Playlists are the new tea leaves

On Friday on my way home from work, I was thinking about the removal of toxic people from my life. I know some people don’t like describing other people as toxic. In this case, I don’t mean that the people themselves are toxic, but that they’re toxic to me, or we’re toxic to each other. (But should anyone think that a person can’t possibly be toxic, just look at the U.S. government.)

The one lesson I’ve learned over the years is that you can’t completely rid yourself of anyone who has been impactful in your life in any way. Sometimes this is a wonderful thought, because all those people who influenced you for the better are, in some ways, still with you. But sometimes this is a rather distressing thought, because you realize that the bad shit has influenced you, too, and you can’t fully rid yourself of those influences. Our experiences and our brain wiring make us who we are, and we can’t control or undo either.

Continue reading


Reasons to not feel bad about cutting off toxic parents

I have a lot of experience with toxic parents…I’ve gone no contact with them a number of times, recently for the very last time. I’ll deal with them if there’s ever a death in the family or some reason why I need to be in their physical proximity, but aside from circumstances like that, I will have no part in their lives. They’re just awful people.

But it took me a while to get to the point where I could break off contact quickly, cleanly, and with no feelings of guilt or regret. Getting to this point was a process. So when I saw this article from Bustle from last year titled ‘5 Reasons You Shouldn;t Feel Bad About Not Talking To Toxic Parents‘, I had to share.

I think the biggest take away for me was the author’s point around not allowing others to pressure you into keeping in contact with toxic parents because family. I’ve always personally said that sharing DNA doesn’t make me obligated to tolerate someone. I also tell people who don’t understand me, who like to give me the “but they’re your faaaaaamily!” line, that if you wouldn’t encourage someone to forgive and forget about abuse suffered from a spouse or significant other, then don’t tell someone to forgive and forget abuse from parents. That usually shuts them up.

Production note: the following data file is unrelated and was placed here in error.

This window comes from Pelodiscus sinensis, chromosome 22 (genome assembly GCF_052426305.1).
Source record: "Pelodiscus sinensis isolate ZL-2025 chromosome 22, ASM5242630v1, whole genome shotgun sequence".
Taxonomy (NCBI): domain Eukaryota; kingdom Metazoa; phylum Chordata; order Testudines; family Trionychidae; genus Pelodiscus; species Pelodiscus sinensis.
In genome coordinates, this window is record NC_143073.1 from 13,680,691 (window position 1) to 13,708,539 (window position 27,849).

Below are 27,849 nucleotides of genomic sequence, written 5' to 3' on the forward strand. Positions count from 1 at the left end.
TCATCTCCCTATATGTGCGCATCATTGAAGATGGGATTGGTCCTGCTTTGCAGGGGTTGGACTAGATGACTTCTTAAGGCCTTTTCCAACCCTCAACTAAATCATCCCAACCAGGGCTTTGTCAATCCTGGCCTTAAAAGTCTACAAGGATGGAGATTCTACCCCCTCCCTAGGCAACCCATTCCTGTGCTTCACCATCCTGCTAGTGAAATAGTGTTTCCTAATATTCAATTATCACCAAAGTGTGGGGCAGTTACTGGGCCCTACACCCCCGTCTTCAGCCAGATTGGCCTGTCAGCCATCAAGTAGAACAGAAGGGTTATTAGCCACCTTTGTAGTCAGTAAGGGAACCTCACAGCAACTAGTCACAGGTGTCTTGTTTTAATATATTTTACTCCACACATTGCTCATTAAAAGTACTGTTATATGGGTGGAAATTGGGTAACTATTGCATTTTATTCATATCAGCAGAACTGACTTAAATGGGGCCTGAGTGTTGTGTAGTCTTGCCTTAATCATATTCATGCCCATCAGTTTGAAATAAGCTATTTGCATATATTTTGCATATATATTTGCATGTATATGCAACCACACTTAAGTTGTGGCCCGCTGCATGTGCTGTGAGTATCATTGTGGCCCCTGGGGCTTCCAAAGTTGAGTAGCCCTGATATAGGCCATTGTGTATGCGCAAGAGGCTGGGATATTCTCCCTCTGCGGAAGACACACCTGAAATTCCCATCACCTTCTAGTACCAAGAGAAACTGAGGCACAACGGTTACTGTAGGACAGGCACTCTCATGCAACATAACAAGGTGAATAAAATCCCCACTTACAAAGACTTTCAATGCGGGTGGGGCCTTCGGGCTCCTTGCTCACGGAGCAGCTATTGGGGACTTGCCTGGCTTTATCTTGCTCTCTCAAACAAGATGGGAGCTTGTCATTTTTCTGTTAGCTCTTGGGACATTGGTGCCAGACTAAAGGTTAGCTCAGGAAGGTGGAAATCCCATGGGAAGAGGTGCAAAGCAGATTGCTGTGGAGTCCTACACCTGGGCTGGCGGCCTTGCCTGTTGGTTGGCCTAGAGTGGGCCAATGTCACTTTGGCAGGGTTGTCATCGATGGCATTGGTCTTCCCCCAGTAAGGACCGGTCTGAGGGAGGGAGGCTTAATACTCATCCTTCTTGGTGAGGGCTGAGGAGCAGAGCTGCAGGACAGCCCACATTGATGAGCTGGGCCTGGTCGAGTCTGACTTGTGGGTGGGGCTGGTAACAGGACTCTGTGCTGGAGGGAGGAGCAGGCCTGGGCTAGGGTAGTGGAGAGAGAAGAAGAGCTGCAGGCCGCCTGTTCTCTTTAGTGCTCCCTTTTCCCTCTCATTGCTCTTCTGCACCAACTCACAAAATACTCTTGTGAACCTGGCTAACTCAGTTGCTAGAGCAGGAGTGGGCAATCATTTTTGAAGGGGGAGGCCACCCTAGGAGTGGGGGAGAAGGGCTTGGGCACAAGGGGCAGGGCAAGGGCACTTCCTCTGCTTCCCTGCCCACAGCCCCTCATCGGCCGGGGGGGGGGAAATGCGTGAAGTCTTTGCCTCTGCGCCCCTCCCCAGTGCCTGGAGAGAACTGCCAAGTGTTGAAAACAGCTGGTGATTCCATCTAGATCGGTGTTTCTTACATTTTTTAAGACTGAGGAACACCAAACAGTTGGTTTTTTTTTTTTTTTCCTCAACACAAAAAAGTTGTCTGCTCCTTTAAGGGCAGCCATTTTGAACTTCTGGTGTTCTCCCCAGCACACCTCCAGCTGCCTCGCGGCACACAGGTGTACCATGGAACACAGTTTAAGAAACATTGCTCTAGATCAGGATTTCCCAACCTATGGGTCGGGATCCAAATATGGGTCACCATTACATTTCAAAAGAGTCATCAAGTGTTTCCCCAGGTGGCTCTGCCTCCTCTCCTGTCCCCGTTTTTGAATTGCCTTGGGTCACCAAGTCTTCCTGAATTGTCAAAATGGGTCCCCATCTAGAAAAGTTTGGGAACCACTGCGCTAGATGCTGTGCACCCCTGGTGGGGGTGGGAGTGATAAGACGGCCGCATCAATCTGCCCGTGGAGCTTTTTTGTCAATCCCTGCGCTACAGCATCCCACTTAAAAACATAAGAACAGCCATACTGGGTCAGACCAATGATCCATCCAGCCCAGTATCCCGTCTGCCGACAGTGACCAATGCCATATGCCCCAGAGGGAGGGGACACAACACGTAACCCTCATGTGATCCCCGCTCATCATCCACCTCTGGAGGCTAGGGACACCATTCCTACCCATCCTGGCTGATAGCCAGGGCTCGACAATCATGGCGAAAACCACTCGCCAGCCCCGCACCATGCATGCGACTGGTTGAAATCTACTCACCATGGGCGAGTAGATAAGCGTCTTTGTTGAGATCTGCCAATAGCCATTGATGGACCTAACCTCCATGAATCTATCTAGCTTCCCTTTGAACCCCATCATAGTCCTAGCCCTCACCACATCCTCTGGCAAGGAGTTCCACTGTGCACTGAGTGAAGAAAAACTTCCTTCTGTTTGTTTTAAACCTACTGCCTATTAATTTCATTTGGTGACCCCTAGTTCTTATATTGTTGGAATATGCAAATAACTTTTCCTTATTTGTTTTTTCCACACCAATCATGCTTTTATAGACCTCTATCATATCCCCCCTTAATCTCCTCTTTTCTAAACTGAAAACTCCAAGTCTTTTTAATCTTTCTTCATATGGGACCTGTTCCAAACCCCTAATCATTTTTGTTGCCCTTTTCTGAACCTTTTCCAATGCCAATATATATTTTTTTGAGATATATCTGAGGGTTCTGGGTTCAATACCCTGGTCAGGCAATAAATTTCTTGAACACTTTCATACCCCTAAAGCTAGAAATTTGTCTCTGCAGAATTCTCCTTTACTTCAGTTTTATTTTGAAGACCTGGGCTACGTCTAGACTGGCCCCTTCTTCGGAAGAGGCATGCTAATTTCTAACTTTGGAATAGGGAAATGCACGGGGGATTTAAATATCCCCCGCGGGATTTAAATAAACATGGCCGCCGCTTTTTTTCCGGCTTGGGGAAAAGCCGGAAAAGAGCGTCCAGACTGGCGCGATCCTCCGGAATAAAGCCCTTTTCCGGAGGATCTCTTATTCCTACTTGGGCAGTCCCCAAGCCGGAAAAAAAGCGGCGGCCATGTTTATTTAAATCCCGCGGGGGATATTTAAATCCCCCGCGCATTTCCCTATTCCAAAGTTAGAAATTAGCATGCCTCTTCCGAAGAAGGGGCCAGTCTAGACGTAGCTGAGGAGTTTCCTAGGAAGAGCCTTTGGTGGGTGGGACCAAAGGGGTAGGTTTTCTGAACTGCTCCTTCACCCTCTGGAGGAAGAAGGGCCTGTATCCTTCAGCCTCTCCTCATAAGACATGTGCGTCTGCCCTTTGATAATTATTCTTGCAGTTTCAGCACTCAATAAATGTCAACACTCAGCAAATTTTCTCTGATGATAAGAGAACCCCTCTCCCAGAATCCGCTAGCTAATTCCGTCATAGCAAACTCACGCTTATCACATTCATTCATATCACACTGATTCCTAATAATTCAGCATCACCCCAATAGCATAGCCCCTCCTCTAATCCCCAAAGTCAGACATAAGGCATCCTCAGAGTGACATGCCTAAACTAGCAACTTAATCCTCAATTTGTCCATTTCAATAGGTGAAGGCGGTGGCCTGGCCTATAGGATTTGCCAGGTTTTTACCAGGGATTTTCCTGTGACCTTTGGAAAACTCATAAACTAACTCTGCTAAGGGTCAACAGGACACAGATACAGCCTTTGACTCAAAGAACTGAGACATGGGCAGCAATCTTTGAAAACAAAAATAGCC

If not, just ignore them – because the other part of the article that I was applauding in my head was when the author said that only YOU understand your experiences and how those experiences impact you. Others will sometimes try to tell you all about yourself, or explain your experiences, or rationalize your parents’ behavior. I started shutting this down by pointing out that of course my parents were never abusive when other people were around! Most abusers aren’t abusive when other people are present – so I remind them that they have no idea what happened behind closed doors. They have no idea what my experience was growing up. Only I do, and it’s up to me to decide how I move forward with my life.

One thing this article didn’t get into that I’ve had to deal with (and others, too) is the idea that if your parents spent money on you, they 1) must love and 2) couldn’t have been all that bad.

Yes, financially and materially, my life wasn’t that bad. But as anyone who has ever been abused knows, you pay dearly for any gift or favor an abusive parent gives or does. All the material things they showered me with were thrown back in my face any time I didn’t do something exactly the way they wanted, or failed to live up to expectations, or started to push back against the abuse. Money and material things were used not only to make me feel guilty, but to control me. And when that stopped working, the reaction was viscous. To this day, they post passive aggressive shit all over Facebook about how horrible and ungrateful I am and tell family members all about how much money they’ve spent on me. They just don’t understand why I don’t worship the ground they walk on.

Spending money on someone is not love. I’d rather have had parents who were broke but loved me than the financially stable but abusive assholes I got. But such is life.

Point is, I don’t feel bad about cutting abusive, toxic parents out of my lifeĀ – and you shouldn’t have to, either. It doesn’t matter what relationship someone has to you…NOTHING makes abuse excusable, and you should NEVER feel obligated to tolerate your abusers.